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Beta Particle

Beta Particle

What is a beta particle?

A beta (β) particle is an electron that is fired from a radioactive event.

By Fajans' law, if an atom emits a beta particle, its electrical charge increases by a positive unit and the number of atomic mass does not vary. This is because the mass or mass number only represents the number of protons and neutrons, which in this case the total number is not affected, since a neutron "loses" an electron, but becomes a proton, that is , a neutron becomes a proton and therefore the total number of atomic mass (protons plus neutrons) does not vary.

The interaction of beta particles with matter generally has a range of action ten times greater and an ionizing power equal to one tenth compared to the interaction of alpha particles. They can be completely blocked with a few millimeters of aluminum.

With regard to health, beta particles are moderately penetrating into living tissue and can cause spontaneous mutations in the DNA.

Beta sources can be used in radiation therapy to kill cancer cells.

Definition of beta radiation

Beta radiation is a form of ionizing radiation emitted by certain types of radioactive nuclei.

This radiation takes the form of beta (β) particles, which are high-energy particles, expelled from an atomic nucleus in a process known as beta decay. There are two forms of beta decay, β - and β +, which respectively emit an electron or a positron.

In β - decay, a neutron becomes a proton, an electron and an electron antineutrino (the antiparticle of the neutrino).

In β + decay (observable in proton-rich nuclei), a proton interacts with an electronic antineutrino to obtain a neutron and a positron (direct proton decay in the positron has not yet been observed).

Due to the presence of the neutrino, the atom and the beta particle do not normally recede in opposite directions. This observation seemed to violate the principle of conservation of energy and momentum, but as such it did not seem likely, Wolfgang Pauli postulated the existence of a third neutral particle whose name, neutrino, was coined by the Italian Edoardo. Amaldi, a close collaborator of Enrico Fermi, who in turn developed a theory of beta decay that can still be considered valid within an optimal approximation level. This decline is mediated by weak nuclear force.

Properties of beta particles

The energy of the beta particles is continuously distributed from zero to a certain maximum energy, depending on the decaying isotope; this maximum energy is in the range of 2.5 keV (for rhenium-187) to tens of MeV (for short-lived cores away from the beta stability line).

Beta rays deviate from the rectilinear direction under the influence of electric and magnetic fields. The speed of the particles in beta rays is close to the speed of light. Beta rays are capable of ionizing gases, causing chemical reactions, luminescence, acting on photographic plates; as he did during the experiments carried out by Antoine Henri Becquerel that led him to the discovery of radioactivity.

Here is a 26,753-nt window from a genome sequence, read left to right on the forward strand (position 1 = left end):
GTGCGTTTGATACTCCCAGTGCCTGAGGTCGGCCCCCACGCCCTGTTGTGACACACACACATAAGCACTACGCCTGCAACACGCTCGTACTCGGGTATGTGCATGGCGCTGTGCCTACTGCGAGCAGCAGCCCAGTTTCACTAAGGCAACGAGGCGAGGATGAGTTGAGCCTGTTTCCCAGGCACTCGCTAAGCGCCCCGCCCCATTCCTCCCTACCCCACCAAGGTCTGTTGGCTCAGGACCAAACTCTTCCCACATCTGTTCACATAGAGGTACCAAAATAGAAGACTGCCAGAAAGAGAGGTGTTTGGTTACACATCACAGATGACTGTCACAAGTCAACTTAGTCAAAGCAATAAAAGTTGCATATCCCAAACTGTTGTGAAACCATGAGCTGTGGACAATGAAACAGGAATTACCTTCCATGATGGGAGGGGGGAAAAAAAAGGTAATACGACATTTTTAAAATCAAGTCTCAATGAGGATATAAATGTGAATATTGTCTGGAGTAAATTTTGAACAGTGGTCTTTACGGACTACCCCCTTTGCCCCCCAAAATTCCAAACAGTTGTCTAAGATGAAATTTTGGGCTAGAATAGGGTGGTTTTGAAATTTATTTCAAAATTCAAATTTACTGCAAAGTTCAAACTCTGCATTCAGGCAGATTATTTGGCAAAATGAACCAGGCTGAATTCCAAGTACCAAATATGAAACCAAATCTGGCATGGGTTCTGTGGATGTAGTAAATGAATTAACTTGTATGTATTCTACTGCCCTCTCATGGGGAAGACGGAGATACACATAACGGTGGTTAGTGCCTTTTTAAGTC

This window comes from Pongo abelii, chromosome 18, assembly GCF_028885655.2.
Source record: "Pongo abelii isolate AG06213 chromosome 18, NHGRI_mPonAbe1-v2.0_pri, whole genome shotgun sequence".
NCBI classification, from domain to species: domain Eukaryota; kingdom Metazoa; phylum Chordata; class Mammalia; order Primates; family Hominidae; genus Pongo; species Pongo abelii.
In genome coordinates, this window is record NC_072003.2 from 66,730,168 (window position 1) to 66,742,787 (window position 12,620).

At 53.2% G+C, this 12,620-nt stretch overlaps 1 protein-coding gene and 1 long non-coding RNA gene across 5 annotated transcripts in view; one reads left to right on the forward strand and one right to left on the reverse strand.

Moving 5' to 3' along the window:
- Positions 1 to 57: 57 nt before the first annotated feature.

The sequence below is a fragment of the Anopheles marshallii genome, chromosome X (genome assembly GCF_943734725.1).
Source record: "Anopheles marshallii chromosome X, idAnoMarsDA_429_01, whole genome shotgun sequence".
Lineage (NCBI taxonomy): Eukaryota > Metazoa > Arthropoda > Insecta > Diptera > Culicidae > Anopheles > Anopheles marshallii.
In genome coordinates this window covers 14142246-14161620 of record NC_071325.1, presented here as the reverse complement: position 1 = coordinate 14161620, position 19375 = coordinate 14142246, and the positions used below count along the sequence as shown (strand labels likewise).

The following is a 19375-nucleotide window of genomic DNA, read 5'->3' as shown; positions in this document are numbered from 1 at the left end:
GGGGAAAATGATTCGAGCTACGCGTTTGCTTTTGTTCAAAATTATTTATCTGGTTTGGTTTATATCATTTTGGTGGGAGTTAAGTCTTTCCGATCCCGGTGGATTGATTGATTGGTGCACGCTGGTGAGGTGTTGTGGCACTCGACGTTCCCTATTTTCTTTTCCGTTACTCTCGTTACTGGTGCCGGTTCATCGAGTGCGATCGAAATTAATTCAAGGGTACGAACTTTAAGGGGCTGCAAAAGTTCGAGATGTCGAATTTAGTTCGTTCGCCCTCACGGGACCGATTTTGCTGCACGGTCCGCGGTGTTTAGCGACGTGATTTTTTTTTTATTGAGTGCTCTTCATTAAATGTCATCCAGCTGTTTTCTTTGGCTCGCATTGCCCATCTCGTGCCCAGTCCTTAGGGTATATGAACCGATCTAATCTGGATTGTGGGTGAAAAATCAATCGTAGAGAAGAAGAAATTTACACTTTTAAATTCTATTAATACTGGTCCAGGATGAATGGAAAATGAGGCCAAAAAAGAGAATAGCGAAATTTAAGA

Beta decay

Beta β decay is a type of radioactive decay caused by a weak interaction and the change of nuclear charge in one without changing the mass number. In this decay, the nucleus emits a beta particle (which can be an electron or positron), as well as a neutral particle with a spin of whole medium (electronic antineutrino or electronic neutrino).

Traditionally, beta decay includes decay of two types:

  • the nucleus (or neutron) emits an electron and an antineutrino - "beta minus disintegration" (β -).
  • The nucleus emits a positron and a neutrino - "beta plus decay" (β +).

In electronic decay, an antineutrino arises, in the decay of positrons - neutrino. This is due to the fundamental law of conservation of the charge of leptons.

In addition to the β - and β + decays, beta decays also include electron capture, in which the nucleus of the atom captures an electron from its electron shell and emits an electron neutrino. Neutrinos (antineutrinos), unlike electrons and positrons, interact extremely weakly with matter and eliminate some of the available decomposition energy.

Uses of beta particles

In the field of nuclear energy, beta particles have medical applications. These β particles can be used to treat health problems such as cancer of the eyes and bones and are also used as markers. Strontium 90 is the most used material to produce beta particles.

Beta particles are also used in quality control to test the thickness of an element, such as paper, that comes through a roller system. Some of the beta radiation is absorbed as it passes through the product. If the product is too thick or thin, a correspondingly different amount of radiation will be absorbed. A computer program that monitors the quality of the manufactured paper will move the rollers to change the thickness of the final product.

A lighting device called betalight contains tritium and a phosphorus. When the tritium disintegrates, it emits beta particles; these hit the match, causing the match to emit photons, like the cathode ray tube of a television. The lighting does not require external energy and will continue as long as the tritium exists (and the matches do not change chemically); The amount of light produced will decrease to half of its original value in 12.32 years, the half-life of the tritium.

References

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Published: March 8, 2019
Last review: January 31, 2020